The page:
News and blog

Latest news and blogs from Sue Ryder.

For journalist or media enquiries, please contact our press office.

A person sitting by a window in their living room

“Even the very best of times can have a tinge of sadness” Sue Ryder Counsellor Felicity offers advice on coping with grief over Christmas

Felicity Ward, Counsellor for Sue Ryder’s Online Bereavement Counselling service, gives her advice for people grieving at Christmas, the complex emotions which can arise during such a time of togetherness, and how their family and friends can provide support over the festive period.

A lady alone at home by a window, during Christmas

“It is OK to feel the way you do” Sue Ryder Counsellor Shane's advice for grieving at Christmas

Shane Smith, Counsellor for Sue Ryder’s Online Bereavement Counselling service, offers his advice for those grieving at Christmas who might be concerned about being with others or how they might feel at this time of year.

Two people holding hands during a counselling session.

“Being able to talk and to have somewhere to share how they are feeling without judgement or fear could really help someone to cope”

Clova McCallum, a counsellor for Sue Ryder’s Online Bereavement Counselling service, talks here of problems people who have been bereaved experience in their workplace and gives advice for employers, colleagues and those who have lost someone.

Two people talking during a counselling session

“The more we normalise death, the healthier, happier and more helpful we can be to ourselves and others who are grieving”

Felicity Ward, Counsellor for Sue Ryder’s Online Bereavement Counselling service, discusses the common issues she finds in the workplace for people who have been bereaved and gives advice for line managers, employees and colleagues on creating a supportive space for those going through grief.

New Sue Ryder logo

Sue Ryder and Royal College of Nursing event - 'What use are human rights in end of life care?'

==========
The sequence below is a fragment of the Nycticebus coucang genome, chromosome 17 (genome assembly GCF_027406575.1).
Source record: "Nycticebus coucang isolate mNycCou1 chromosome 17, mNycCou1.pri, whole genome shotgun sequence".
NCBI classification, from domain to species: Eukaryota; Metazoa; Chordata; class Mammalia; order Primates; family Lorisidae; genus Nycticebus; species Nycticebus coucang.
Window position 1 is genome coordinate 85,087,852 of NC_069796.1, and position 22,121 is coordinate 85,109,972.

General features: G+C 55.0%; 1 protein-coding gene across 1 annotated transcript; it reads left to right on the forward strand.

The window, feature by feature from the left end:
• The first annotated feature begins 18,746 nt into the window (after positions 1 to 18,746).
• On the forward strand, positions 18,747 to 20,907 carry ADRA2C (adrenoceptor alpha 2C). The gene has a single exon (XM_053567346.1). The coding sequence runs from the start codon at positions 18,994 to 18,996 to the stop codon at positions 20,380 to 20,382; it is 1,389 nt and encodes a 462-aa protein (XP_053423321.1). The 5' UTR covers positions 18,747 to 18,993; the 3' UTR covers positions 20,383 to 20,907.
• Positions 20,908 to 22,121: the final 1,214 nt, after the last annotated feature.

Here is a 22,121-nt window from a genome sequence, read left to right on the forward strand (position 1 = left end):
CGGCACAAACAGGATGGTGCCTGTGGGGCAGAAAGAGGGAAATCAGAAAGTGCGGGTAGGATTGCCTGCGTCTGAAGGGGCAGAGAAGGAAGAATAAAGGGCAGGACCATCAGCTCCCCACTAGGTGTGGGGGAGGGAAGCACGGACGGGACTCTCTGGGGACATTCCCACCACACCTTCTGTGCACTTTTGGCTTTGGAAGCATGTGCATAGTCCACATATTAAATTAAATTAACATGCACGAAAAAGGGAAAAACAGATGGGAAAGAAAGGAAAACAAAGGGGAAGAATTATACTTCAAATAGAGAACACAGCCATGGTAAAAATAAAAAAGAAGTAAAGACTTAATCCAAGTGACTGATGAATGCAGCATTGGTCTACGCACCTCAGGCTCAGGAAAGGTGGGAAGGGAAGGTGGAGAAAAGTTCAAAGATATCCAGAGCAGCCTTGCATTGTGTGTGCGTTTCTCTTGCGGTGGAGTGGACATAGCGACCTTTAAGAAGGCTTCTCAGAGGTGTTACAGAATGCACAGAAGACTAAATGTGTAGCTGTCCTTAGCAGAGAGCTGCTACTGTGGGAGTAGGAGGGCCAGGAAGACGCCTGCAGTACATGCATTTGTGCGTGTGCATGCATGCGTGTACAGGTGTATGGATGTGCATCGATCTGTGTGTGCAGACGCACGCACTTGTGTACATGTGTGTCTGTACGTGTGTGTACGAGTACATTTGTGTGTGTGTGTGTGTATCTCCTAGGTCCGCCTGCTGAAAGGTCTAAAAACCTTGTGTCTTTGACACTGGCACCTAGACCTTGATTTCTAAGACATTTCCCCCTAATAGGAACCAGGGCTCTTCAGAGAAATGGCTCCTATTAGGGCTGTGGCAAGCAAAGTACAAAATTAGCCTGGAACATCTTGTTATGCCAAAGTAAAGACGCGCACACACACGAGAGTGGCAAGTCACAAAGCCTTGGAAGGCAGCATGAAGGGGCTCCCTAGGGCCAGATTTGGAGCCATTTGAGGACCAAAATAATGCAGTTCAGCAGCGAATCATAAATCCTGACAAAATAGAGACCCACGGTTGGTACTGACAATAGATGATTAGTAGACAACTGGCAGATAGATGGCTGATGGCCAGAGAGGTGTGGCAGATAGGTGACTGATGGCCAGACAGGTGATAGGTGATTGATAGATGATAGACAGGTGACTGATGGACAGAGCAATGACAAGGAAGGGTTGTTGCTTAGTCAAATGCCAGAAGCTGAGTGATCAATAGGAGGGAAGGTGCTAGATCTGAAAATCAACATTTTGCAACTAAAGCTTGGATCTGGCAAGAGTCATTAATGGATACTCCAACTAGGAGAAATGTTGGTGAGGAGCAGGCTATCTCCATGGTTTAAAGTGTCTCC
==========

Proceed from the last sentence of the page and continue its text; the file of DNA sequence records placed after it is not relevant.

On 5 October, Sue Ryder will be presenting at the Royal College of Nursing event, ‘What use are human rights in end of life care?’ to highlight the areas for development and discuss the changes that need to be made in order to embed a human rights approach to end of life care.

Jackie and Mark Smith in their bright green December Daily Dash clothing.

“I really wanted to try and find something positive out of an incredibly sad situation.”

The December Daily Dash was started in 2015 by Jackie and Mark Smith after Jackie’s dad, Mike, was cared for by Sue Ryder in the last months of his life. Growing from just 13 participants in its first year to 550 last year, the event has raised an incredible £100,000 to date.

Duncan in his tartan with a Sue Ryder Dee View care staff member

Dee View Court residents take on Kiltwalk to raise funds for Sue Ryder

The residents at Sue Ryder Neurological Care Centre Dee View Court in Aberdeen will be taking on the Kiltwalk to raise crucial funds for the centre they live in.

A mother and daughter sitting together on a sofa, using a computer

Sue Ryder comments on extending bereavement benefits to unmarried partners with children

Sue Ryder has commented on extending bereavement benefits to unmarried partners with children, to help broaden access to these crucial bereavement benefits and make the process itself more flexible for those in need of this financial support.

An online community user on a tablet in their home

Our Online Bereavement Support - a lifeline during lockdown

The effects of the Covid-19 pandemic have transformed daily life for everyone, with the impact on many bereaved people being even more severe due to their isolation in lockdown and a sudden loss of face-to-face support from family, friends or counsellors. In such a difficult time, Sue Ryder's Online Bereavement Support services have provided a vital lifeline.

A Sue Ryder Nurse at Leckhampton Court Hospice

New report finds 200,000 people could die because of healthcare delays and economic effects of coronavirus lockdown

A new report from the Department of Health and Social Care, Office for National Statistics, Government Actuary's Department and the Home Office has found that 200,000 people could die because of delays in healthcare and the economic effects of the coronavirus lockdown.